It’s not like me to engage in bouts of wild optimism, especially not while doing quantitative forecasting. But hey, what the hell, I’ll try anything once. Let’s assume just for the sake of argument that the last quinquennium of growth in the religiously unaffiliated (recently reported by Pew) proves linearly sustainable at similar rates. This is what four decades of growth would look like:
None too shabby, right? Those without any religion be up to half of the U.S. population before 2050.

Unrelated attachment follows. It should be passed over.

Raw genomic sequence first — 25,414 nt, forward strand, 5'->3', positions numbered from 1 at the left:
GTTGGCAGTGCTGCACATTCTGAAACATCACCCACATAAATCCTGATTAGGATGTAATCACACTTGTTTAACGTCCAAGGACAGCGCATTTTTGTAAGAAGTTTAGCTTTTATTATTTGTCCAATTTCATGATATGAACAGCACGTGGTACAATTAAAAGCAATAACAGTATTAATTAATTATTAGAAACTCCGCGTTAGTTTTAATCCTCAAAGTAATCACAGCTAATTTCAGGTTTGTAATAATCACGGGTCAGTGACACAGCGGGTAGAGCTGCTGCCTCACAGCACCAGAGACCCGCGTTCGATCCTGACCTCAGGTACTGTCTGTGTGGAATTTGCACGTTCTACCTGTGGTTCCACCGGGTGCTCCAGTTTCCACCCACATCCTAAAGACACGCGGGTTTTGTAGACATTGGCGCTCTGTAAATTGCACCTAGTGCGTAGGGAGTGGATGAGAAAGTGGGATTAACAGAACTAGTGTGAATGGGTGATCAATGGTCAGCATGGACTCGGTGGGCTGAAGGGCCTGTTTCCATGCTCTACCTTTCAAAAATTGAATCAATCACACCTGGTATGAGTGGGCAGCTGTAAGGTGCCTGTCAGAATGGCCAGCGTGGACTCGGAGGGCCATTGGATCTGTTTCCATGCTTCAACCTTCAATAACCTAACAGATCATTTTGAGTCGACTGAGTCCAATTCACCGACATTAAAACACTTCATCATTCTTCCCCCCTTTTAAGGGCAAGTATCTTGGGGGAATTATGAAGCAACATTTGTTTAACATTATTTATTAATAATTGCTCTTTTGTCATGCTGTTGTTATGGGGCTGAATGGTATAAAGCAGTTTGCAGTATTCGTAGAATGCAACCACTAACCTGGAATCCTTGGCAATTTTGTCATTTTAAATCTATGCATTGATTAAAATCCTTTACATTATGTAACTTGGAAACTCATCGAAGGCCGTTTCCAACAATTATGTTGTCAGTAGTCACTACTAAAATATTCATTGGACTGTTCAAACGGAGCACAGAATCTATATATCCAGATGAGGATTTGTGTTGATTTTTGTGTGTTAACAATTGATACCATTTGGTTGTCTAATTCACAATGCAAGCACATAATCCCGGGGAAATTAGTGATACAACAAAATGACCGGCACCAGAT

A few notes of caution, however. Firstly, growth curves for all sorts of natural phenomena tend to taper off after an initial spurt. Resources become constrained, populations develop resistence, competitors rush in. Secondly, atheists are growing slower in absolute terms than the other two groups, both of which somehow lack the ability to determine or declare that powerful invisible minds are fictional. By the time non-religious people make up 50%, self-identified atheists would still be under 10%. Finally, as I mentioned yesterday, failure to identify with religious faith does not automatically make someone more rational or skeptical in other areas, such as acceptance of new age woo, homeopathy, talking to the dead, and other such scams. Charlatans without pulpits are charlatans nonetheless.